It was a mix of cheers and sadness at Mexico City’s Day of the Dead parade on Saturday as thousands paid tribute to their deceased loved ones, just weeks after two catastrophic earthquakes killed nearly 500 people.
The second annual parade kicked off with a float honoring the quakes’ rescue workers who searched for survivors amid the rubble. The float, constructed out of hard hats and pick-axes, resembled a giant fist, paying tribute to the hand gesture that was used to request silence to listen for survivors, Reuters reported.
Marching directly behind the float, people wearing neon vests performed the same gesture with their hands, eliciting applause from the crowd.
The first of the two quakes struck on Sept. 7 off Mexico’s southern coast with a magnitude of 8.1, making it the most powerful earthquake that Mexico has endured in a century. Less than two weeks later, a second, 7.1-magnitude earthquake struck about 400 miles from the first quake’s epicenter.
For some people in attendance on Saturday, the festivities were a way to escape from all of the heartbreak experienced over the last several weeks.
“For us as a society, it was something very violent that moved our conscience,” 51-year-old Ramón Márquez, who was wearing a shirt reading in Spanish “Be Strong Morelos,” told Reuters. Morelos was one of the areas hit by the second quake.
“The parade could be a distraction, a way of escaping,” he added.
In contrast, fellow attendant Juan Diego Hernandez expressed hesitation with celebrating so soon after the tragedy.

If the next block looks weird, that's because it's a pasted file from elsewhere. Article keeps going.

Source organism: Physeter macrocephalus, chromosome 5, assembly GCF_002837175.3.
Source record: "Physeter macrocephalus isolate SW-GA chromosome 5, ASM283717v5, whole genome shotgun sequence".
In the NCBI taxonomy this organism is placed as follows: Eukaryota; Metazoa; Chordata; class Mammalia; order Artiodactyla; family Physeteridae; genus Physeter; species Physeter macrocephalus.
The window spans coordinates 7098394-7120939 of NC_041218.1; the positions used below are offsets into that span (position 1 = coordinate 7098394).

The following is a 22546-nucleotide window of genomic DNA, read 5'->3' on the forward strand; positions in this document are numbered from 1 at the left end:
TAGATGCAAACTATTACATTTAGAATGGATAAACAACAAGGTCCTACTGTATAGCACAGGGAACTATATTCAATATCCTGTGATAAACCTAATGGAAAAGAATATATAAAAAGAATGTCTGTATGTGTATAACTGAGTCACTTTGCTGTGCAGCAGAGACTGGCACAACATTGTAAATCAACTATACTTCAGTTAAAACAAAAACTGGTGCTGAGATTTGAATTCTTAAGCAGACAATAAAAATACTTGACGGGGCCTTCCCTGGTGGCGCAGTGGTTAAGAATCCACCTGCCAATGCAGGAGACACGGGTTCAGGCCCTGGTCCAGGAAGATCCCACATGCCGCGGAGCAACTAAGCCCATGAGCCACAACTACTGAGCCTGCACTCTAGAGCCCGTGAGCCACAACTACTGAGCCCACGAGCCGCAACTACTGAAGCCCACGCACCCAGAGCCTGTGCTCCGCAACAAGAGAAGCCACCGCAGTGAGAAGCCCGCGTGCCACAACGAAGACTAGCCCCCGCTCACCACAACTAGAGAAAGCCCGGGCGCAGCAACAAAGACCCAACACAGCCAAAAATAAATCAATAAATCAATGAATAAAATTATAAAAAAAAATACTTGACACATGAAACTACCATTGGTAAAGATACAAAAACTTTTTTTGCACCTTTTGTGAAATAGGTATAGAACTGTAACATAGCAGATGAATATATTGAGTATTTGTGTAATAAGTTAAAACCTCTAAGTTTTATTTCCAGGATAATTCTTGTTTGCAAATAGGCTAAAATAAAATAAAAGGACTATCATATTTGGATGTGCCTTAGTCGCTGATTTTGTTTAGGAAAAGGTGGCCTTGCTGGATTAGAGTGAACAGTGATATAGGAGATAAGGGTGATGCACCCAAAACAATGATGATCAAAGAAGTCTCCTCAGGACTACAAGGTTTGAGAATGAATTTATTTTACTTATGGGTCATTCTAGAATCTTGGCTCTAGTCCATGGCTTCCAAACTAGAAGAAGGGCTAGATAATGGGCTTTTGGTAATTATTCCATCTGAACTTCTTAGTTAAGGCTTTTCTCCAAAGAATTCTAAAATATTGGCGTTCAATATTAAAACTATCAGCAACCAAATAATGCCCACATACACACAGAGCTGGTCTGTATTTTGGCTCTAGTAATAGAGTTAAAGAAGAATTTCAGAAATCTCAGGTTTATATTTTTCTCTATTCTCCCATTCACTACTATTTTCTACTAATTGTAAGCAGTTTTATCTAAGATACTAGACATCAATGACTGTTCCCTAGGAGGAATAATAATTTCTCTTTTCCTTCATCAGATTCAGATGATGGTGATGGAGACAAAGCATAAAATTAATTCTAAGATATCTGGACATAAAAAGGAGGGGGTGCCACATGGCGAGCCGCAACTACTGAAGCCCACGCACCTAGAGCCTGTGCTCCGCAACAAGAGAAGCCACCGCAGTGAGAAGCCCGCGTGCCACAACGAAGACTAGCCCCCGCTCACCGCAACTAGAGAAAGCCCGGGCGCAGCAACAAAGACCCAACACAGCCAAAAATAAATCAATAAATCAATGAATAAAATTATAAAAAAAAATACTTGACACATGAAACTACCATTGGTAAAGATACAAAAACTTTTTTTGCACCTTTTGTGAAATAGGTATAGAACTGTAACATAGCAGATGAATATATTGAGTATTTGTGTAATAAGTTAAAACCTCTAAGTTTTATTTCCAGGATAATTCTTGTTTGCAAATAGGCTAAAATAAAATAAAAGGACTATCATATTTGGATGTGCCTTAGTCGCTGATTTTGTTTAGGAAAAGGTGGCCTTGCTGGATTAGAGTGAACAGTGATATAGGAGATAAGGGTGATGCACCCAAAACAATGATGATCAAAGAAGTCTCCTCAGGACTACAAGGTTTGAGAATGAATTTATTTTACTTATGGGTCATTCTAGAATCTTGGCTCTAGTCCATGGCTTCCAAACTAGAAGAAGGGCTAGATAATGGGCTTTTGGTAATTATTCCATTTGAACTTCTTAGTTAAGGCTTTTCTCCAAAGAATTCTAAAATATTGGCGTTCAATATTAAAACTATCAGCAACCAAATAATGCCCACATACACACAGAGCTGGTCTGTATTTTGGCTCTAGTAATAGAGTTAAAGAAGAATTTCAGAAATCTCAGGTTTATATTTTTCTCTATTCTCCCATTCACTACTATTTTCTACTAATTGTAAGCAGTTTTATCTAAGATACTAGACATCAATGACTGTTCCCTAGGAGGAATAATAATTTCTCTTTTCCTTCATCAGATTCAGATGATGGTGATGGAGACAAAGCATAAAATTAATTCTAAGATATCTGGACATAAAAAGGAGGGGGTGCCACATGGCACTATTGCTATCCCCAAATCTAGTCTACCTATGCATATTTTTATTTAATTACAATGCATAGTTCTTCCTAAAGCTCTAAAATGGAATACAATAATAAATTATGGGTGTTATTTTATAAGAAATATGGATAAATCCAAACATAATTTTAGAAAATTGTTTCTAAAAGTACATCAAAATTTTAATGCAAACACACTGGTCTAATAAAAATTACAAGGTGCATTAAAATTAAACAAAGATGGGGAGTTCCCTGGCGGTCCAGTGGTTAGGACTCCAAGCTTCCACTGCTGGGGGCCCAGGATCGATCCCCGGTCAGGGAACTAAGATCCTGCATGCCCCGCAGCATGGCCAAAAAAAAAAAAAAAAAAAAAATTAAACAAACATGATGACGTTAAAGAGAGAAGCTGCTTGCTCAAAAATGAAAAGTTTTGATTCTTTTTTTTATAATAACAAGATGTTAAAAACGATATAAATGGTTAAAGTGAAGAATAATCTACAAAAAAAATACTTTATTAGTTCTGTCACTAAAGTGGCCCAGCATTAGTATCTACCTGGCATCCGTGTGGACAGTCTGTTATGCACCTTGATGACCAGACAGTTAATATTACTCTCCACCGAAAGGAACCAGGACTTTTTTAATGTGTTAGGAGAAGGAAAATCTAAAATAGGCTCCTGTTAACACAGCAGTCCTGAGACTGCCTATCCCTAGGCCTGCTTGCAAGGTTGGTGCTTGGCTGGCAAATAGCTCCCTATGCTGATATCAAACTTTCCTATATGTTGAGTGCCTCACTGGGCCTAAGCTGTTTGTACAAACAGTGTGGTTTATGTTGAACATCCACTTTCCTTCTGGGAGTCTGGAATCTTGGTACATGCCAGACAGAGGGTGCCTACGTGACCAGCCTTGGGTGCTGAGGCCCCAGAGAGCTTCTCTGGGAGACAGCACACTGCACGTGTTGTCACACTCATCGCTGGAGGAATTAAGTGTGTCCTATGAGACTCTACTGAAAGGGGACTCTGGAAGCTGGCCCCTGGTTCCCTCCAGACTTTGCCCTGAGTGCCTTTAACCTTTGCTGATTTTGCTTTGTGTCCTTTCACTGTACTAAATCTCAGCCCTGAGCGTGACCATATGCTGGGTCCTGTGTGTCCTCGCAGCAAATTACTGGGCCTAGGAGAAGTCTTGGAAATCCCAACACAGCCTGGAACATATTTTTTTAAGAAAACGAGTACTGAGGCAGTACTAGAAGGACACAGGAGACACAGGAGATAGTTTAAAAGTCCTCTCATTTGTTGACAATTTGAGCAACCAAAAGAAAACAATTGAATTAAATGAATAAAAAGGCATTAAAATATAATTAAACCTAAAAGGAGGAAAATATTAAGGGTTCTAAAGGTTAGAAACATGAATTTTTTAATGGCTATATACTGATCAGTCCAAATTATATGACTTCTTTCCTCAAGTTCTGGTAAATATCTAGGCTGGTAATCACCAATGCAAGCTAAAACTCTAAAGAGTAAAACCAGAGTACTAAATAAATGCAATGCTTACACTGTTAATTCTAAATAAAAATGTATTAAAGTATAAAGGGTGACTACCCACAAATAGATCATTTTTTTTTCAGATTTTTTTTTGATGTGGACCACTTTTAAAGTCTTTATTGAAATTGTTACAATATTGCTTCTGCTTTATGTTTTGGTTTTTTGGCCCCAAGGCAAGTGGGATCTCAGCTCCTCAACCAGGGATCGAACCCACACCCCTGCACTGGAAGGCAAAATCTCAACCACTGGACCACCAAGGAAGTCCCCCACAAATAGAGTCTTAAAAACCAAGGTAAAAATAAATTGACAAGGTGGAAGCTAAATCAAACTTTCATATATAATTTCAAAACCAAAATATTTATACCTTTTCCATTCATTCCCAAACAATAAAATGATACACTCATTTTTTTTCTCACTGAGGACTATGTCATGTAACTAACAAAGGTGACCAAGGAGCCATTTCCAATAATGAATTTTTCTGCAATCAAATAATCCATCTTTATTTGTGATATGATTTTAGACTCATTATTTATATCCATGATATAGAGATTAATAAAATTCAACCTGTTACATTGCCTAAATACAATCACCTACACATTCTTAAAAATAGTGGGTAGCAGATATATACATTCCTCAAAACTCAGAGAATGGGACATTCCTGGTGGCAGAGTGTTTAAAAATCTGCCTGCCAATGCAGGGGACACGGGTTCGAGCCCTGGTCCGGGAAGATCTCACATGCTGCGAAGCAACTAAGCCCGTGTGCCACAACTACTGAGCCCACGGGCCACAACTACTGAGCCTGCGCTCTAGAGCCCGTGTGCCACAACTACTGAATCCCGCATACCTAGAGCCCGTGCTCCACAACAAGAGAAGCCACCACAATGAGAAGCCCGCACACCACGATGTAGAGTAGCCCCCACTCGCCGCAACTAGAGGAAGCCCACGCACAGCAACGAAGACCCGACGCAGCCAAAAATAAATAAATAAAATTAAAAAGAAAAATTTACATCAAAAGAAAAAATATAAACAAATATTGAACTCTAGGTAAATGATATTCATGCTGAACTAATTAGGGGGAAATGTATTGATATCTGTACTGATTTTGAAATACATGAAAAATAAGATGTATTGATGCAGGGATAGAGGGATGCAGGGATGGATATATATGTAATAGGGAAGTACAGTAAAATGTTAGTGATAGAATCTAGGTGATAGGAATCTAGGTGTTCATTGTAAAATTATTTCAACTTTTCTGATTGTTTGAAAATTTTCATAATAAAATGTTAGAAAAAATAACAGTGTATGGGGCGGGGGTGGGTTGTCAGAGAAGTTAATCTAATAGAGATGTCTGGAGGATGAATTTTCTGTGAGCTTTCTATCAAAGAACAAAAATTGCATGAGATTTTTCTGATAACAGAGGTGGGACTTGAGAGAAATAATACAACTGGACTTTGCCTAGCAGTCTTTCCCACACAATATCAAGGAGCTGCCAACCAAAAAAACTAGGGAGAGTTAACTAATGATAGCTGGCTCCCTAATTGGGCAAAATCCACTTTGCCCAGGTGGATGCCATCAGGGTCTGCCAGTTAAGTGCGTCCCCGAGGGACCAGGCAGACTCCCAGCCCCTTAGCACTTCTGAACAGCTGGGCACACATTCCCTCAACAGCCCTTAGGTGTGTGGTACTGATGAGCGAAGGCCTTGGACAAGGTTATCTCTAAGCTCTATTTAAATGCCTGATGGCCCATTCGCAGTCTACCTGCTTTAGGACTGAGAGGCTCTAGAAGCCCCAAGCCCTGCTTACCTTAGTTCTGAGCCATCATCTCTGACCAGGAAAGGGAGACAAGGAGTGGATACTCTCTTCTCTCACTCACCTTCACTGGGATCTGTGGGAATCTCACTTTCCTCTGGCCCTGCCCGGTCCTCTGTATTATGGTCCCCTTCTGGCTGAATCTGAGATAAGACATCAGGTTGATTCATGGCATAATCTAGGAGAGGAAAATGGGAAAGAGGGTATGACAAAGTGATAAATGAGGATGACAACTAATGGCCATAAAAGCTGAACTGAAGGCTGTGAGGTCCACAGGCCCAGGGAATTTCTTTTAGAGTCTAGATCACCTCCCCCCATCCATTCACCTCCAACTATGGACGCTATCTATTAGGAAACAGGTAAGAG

“On the one hand, I think it’s okay but at the same time, I think we should continue to mourn a bit,” he told AFP News.
Though the Day of the Dead celebration, or Dia de Los Muertos, is hundreds of years old, Mexico City only started holding the parades in 2016 after seeing one featured in the opening scenes of the 2015 James Bond film, “Spectre.” The festival is otherwise a more intimate celebration that takes place in cemeteries and at altars for deceased loved ones inside homes.
Seeing a tourism opportunity following the Bond film’s debut, tourism officials organized the now annual event, which on Saturday is estimated as having attracted 300,000 people, according to local reports. That’s up from 200,000 last year.
“The point of this parade is to celebrate life,” its artistic director, Alejandra González Anaya, told Reuters.
“It’s to put on the radar of Mexicans an important tradition,” she added. “We feel proud of showing something so important from Mexico to the world.”
Check out more photos from Saturday’s event below: